Only offering my book via “a” dominant retailer concerns me because I’m in this for the long haul. I cannot compete with everyone else on “a” site unless I put out more, and more output for the same money is maddening. One would think that I could retire eventu—HAH HAH HAH HAH HAH! More outlets for me to sell my books/games, etc. is better for me as a writer and a consumer, because more choices equates to better business decisions on my end, both buying and selling. I want options. Hence, part of the reason why I now prefer print and eBook distribution to digital only releases, because print distribution opens up more markets for me. (Comics not so much, given the changes there and the threshold I’ll have to achieve. It’s not impossible, but still…)

Each retailer’s shopping cart may vary, but in several cases everything that you see on a major retailer’s website can be manipulated either programmatically or by hand. (Smaller shopping carts typically have fewer options.) So any third party data that is gleaned off the website is pretty much useless, because some of these changes are so sophisticated they can be manipulated based on the time of day, region, etc. What’s more: scraping data, which is used by spammers, doesn’t always/can’t get everything. The margin of error is so big, it’s not normally adapted as a trusted method of obtaining data, and when it is? The conclusions based of this faulty data do a lot more harm than good.

To conduct tests for website analytics in particular, there is usually a control period set up for A/B testing where no conclusions are made to watch the patterns and regular traffic. (Keeping in mind that there is no standardization of terms for web analytics. Definitions vary widely.) Most often, one-offs in web analytics turn out to be anomalies. What the vast majority of web analysts care about is not the one-off stories, but trends and comparative analysis against other websites. Deeper analysis often includes how a site’s products are bought, like pay-per-click advertising, referrals, affiliates, etc. What’s more, it is highly unusual to provide such analyses anonymously, given that there is a lot of junk data that’s out there.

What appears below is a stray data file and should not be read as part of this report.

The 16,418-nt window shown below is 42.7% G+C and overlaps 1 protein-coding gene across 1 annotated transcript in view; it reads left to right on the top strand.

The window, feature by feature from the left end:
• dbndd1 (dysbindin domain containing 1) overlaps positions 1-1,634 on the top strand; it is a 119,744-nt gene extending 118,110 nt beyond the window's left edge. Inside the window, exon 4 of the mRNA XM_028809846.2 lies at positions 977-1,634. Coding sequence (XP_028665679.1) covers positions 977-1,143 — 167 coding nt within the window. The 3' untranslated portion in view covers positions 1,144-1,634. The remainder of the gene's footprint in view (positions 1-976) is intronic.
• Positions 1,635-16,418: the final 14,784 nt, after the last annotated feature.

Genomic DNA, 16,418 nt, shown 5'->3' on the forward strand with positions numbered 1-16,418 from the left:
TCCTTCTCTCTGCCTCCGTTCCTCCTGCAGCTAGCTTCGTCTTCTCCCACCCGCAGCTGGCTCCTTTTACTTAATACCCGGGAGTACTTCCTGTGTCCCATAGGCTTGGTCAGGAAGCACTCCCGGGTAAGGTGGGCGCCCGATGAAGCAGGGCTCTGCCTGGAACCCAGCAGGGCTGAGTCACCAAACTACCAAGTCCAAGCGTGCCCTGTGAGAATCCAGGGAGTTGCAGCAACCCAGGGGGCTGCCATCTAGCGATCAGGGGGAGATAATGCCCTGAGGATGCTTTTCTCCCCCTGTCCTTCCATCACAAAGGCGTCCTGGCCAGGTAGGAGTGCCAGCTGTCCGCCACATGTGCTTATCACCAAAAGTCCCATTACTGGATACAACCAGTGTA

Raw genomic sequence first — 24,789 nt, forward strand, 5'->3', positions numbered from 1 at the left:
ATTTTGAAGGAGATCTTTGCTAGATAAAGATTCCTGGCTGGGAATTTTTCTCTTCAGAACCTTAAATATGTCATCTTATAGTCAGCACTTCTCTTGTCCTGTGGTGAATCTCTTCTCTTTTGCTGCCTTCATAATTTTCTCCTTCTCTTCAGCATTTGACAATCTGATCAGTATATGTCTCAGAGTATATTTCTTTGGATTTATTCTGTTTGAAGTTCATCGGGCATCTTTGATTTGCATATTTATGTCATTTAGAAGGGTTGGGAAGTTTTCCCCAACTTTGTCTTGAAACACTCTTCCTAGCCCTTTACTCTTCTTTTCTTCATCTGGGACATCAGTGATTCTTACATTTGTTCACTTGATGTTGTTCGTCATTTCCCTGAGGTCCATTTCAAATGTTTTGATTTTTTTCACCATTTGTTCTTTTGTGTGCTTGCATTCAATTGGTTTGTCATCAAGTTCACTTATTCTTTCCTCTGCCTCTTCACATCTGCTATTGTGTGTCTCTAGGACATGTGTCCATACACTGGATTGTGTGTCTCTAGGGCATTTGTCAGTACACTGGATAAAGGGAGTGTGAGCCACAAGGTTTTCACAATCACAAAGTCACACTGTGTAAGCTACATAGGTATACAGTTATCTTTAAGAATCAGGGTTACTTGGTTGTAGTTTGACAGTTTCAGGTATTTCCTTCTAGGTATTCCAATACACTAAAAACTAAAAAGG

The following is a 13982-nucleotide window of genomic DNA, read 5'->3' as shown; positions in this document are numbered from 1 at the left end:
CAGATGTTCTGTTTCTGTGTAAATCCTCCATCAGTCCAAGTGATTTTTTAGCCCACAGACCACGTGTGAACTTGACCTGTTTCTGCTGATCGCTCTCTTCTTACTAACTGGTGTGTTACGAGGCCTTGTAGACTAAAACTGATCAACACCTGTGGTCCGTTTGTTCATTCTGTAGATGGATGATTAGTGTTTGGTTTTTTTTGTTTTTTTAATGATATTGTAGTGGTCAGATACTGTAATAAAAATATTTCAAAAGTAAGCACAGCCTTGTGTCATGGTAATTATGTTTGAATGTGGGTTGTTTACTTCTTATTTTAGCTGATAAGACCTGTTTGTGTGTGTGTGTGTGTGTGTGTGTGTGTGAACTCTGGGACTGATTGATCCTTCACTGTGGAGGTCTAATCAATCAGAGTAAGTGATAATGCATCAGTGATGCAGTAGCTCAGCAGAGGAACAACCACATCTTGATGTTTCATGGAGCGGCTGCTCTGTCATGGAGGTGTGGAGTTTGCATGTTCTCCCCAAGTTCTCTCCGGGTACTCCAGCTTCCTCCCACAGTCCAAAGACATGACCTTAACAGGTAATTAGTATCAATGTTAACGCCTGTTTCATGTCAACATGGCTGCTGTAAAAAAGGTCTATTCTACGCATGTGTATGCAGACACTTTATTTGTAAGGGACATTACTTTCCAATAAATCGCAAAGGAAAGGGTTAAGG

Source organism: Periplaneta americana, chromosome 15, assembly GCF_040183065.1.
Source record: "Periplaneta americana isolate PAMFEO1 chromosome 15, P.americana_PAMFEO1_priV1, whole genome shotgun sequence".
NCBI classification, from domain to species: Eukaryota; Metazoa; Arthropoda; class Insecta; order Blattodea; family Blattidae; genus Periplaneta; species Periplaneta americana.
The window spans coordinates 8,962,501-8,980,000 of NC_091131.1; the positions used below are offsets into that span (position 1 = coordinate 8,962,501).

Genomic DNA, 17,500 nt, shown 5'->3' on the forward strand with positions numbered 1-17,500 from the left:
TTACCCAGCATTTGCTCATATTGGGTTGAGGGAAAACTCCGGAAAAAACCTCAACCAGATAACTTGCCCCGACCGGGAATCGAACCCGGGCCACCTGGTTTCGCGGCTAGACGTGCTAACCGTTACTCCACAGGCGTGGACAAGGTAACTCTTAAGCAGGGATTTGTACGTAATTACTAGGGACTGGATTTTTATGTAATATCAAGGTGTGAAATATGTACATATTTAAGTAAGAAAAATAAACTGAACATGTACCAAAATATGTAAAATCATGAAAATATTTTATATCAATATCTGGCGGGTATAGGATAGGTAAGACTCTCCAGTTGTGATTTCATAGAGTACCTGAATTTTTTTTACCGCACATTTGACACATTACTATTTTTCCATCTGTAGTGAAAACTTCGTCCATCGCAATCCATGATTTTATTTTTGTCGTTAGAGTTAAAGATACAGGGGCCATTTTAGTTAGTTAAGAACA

When any publisher also becomes a retailer, this can introduce a conflict-of-interest as the internet retailer is now in direct competition with the publisher on a product-by-product level. There is no possible way for any publisher to “compete” with an internet retailer on a sales level unless that publisher also opens up their own store or offers an affiliate store from a trusted partner. Which, honestly? I’d encourage all publishers to seriously consider this (if they haven’t already) and to hire employees with a strong background in internet retail–not just selling books, but specifically eCommerce. I feel that this level of competition is not only healthy, but it will drive innovation and benefit readers, too.

Mind you, there are many different business models that come into play when it comes to online or even offline sales. I dove into one, so let’s look at another. The OneBookShelf sites, for example, (e.g. DriveThruRPG.com, DriveThruComics.com, and DriveThruFiction.com) put the power of the online sale back into the publisher’s hands and all them to opt in/opt out for site-wide promotions. Here, publishers control the prices. OBS also shares data with publishers on a site-wide basis so you can clearly see what the trends are. The question is why? Well, publishers on the site have the power to do what they want with their products. They have on-site data access, earn points for on-site marketing promotions, and a number of other techniques they’ve been using for over ten years. So for OBS, it’s more beneficial to create partnerships with publishers, because as the publisher achieves greater success, then OBS benefits, too. The disclaimer here being: yes, many of my games and a few of my stories are sold through these sites and I have a working relationship with them. For a different view, you can always read Simon’s write-up about this topic, too.